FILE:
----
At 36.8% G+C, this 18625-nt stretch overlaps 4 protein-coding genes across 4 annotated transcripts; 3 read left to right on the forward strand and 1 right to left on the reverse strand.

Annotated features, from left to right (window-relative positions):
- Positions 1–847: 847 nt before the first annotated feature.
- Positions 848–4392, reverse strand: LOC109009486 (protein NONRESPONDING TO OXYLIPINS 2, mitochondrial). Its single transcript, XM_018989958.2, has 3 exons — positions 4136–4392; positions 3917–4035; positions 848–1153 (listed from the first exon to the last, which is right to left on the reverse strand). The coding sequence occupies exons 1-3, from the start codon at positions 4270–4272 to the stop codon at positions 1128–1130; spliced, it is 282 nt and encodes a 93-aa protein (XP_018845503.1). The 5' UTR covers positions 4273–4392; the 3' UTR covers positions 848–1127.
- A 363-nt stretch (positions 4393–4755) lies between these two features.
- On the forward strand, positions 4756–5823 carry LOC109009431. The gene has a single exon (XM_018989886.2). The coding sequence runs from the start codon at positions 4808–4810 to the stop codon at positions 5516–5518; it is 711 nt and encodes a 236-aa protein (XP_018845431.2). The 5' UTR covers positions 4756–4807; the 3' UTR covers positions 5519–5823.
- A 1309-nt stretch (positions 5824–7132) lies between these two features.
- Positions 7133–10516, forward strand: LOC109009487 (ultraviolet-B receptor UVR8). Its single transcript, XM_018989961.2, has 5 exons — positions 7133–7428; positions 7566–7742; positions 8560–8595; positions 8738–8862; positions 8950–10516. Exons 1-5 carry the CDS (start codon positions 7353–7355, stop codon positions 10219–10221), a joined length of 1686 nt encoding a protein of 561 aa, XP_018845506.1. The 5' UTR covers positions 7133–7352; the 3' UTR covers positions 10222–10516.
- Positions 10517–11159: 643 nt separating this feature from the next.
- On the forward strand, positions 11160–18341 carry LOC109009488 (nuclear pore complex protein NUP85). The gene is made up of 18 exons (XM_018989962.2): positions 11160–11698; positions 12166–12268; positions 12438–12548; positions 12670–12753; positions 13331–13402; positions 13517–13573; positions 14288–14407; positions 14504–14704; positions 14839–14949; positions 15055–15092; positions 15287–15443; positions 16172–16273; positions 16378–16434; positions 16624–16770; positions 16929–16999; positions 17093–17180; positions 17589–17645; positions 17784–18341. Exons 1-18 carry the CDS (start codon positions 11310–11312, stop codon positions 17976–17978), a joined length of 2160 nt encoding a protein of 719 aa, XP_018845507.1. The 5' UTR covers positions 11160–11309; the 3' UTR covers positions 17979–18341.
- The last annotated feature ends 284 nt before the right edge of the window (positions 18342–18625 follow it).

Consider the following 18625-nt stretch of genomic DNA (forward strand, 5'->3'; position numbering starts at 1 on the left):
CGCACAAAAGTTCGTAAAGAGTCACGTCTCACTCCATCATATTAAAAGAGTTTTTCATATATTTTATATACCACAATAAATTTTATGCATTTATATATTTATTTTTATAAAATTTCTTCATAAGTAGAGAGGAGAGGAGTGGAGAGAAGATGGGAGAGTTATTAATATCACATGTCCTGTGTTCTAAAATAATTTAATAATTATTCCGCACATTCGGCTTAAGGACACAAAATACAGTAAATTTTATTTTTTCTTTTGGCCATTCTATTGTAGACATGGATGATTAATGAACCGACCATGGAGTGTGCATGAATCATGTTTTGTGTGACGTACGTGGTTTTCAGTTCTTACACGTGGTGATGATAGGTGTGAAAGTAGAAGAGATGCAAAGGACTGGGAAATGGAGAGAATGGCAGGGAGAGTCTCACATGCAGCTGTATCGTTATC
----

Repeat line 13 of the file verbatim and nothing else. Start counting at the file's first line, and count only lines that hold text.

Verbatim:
CGCACAAAAGTTCGTAAAGAGTCACGTCTCACTCCATCATATTAAAAGAGTTTTTCATATATTTTATATACCACAATAAATTTTATGCATTTATATATTTATTTTTATAAAATTTCTTCATAAGTAGAGAGGAGAGGAGTGGAGAGAAGATGGGAGAGTTATTAATATCACATGTCCTGTGTTCTAAAATAATTTAATAATTATTCCGCACATTCGGCTTAAGGACACAAAATACAGTAAATTTTATTTTTTCTTTTGGCCATTCTATTGTAGACATGGATGATTAATGAACCGACCATGGAGTGTGCATGAATCATGTTTTGTGTGACGTACGTGGTTTTCAGTTCTTACACGTGGTGATGATAGGTGTGAAAGTAGAAGAGATGCAAAGGACTGGGAAATGGAGAGAATGGCAGGGAGAGTCTCACATGCAGCTGTATCGTTATC